There is still considerable confusion over the subject of academic freedom. To suggest that it "exists (only) within the constraints of our society" is false, because we live not in a medieval but in a strict sense a "scientific" society, where the content of knowledge is always expanding and is not subject to determination by authority.
"Thought is free" - as Shakespeare's Maria has to remind the fool Sir Andrew Aguecheek - and so it is highly desirably that it gets expressed, if only to be subject to critical scrutiny.It is therefore essential that we know what people are thinking rather than suppressing it.
"Society" is not something to be set against the academic community with its own sphere of interest - it is continuous with it. It too needs the maximum of knowledge. Milton tells us (in Areopagitica, his counterblast to press censorship) that he cannot "praise a cloistered virtue", meaning that goodness itself cannot be treated as a thing apart, but must be subjected to the test of rationality.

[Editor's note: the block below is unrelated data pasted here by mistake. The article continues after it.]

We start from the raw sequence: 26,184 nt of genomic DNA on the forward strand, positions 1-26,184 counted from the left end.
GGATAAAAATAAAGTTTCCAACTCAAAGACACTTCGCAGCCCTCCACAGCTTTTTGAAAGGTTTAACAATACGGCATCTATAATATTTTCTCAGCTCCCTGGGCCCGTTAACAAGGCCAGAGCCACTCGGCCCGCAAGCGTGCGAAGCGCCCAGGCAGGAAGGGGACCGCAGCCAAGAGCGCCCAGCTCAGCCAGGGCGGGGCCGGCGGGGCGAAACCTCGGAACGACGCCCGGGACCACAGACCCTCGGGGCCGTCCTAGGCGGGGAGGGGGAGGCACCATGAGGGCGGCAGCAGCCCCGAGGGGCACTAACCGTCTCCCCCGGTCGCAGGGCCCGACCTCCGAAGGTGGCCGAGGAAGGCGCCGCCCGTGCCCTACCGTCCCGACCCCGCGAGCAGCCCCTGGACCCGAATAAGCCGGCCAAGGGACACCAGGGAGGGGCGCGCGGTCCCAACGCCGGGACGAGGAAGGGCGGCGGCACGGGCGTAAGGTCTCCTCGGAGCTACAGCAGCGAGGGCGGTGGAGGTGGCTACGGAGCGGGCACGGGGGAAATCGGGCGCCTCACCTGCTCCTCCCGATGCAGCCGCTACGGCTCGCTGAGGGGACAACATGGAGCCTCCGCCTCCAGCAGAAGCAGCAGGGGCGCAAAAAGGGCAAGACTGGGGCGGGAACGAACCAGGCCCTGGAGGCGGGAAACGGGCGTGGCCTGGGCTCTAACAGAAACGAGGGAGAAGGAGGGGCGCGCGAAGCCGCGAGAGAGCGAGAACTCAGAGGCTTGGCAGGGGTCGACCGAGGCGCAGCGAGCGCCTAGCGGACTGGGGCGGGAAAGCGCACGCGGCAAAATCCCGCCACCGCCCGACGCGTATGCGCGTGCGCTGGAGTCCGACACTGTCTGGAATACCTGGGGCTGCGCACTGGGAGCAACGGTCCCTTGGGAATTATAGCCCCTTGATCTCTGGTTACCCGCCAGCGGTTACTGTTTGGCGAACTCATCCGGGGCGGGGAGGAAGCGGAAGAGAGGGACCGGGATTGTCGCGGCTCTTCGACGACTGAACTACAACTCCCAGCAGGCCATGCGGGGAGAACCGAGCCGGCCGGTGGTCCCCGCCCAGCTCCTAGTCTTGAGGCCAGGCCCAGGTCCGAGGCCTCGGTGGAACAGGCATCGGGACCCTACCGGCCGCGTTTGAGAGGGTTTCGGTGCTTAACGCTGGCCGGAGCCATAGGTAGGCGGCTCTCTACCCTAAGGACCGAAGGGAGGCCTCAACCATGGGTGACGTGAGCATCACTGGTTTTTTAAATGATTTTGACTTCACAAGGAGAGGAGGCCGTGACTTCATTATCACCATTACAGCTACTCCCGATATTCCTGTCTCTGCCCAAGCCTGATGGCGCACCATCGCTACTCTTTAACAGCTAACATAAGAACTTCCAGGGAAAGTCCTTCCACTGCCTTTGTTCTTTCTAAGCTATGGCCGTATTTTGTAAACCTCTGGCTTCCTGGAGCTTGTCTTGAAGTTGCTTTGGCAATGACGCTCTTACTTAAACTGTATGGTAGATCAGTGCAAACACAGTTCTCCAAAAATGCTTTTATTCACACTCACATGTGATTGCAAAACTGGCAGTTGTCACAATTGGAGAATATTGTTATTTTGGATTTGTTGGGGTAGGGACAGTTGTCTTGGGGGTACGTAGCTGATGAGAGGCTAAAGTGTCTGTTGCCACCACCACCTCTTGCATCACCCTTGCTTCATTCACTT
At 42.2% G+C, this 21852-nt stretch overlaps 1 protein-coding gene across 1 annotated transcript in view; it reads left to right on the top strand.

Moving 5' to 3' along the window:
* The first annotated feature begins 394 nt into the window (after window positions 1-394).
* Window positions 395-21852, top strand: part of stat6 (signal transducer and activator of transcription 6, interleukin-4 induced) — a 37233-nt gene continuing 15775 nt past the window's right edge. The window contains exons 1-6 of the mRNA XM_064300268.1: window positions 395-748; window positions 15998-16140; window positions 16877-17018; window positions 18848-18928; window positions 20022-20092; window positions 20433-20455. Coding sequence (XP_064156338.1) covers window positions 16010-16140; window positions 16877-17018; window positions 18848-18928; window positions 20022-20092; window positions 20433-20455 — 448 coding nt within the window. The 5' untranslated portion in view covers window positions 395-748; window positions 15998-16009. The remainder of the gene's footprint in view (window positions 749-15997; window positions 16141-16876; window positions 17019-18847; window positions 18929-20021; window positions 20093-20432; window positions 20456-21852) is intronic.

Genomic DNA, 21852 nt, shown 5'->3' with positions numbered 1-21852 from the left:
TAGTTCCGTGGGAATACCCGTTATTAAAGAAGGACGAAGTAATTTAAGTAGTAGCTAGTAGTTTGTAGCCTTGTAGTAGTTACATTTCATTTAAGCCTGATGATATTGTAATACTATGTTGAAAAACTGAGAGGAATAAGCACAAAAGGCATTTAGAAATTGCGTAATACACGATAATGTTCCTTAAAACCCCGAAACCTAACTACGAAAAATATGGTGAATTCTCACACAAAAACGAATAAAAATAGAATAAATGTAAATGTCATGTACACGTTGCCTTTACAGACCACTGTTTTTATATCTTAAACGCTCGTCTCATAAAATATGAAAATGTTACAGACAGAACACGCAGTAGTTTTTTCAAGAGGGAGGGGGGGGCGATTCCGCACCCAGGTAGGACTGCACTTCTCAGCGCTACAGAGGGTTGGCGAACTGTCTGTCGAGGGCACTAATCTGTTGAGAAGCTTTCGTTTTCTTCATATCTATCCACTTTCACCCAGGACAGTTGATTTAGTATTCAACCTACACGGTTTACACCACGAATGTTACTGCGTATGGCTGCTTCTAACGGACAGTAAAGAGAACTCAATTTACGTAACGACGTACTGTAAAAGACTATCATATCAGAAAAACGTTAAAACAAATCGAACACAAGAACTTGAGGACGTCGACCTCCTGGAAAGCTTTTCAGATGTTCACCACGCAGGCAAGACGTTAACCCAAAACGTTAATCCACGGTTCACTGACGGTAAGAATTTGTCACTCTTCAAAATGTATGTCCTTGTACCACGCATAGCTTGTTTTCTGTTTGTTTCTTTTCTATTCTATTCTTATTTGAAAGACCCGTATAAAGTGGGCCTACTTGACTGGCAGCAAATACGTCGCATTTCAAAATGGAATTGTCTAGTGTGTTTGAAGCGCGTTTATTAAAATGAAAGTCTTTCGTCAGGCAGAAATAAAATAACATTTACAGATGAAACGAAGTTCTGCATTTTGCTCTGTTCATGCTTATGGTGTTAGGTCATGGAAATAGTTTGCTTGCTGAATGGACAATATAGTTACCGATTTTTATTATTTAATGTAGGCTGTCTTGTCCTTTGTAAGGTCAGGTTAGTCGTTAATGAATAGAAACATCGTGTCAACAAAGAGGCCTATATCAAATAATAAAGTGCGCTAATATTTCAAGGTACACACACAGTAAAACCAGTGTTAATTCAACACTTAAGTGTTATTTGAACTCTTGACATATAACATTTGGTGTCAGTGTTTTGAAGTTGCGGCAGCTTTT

Voices raised against complete academic freedom appear to me to come mainly from people of a second-rate type or with only a peripheral interest in thinking and education. They are arrogating to themselves the right to decide the permissible areas of freedom of debate. Naturally, they do this on behalf of others such as students - but young students in particular need the assurance of trust in their teachers that can come only from a really frank exchange of views.
I strongly support those who affirm the right of untrammelled freedom of expression, but I have reservations about the solely "academic" context: who are the academics anyway?
I am an academic, but a freelance without salaried employment. Attacks on freedom of speech do not affect just the academy but the whole media and the community at large: it is the creeping build-up of the totalitarian state.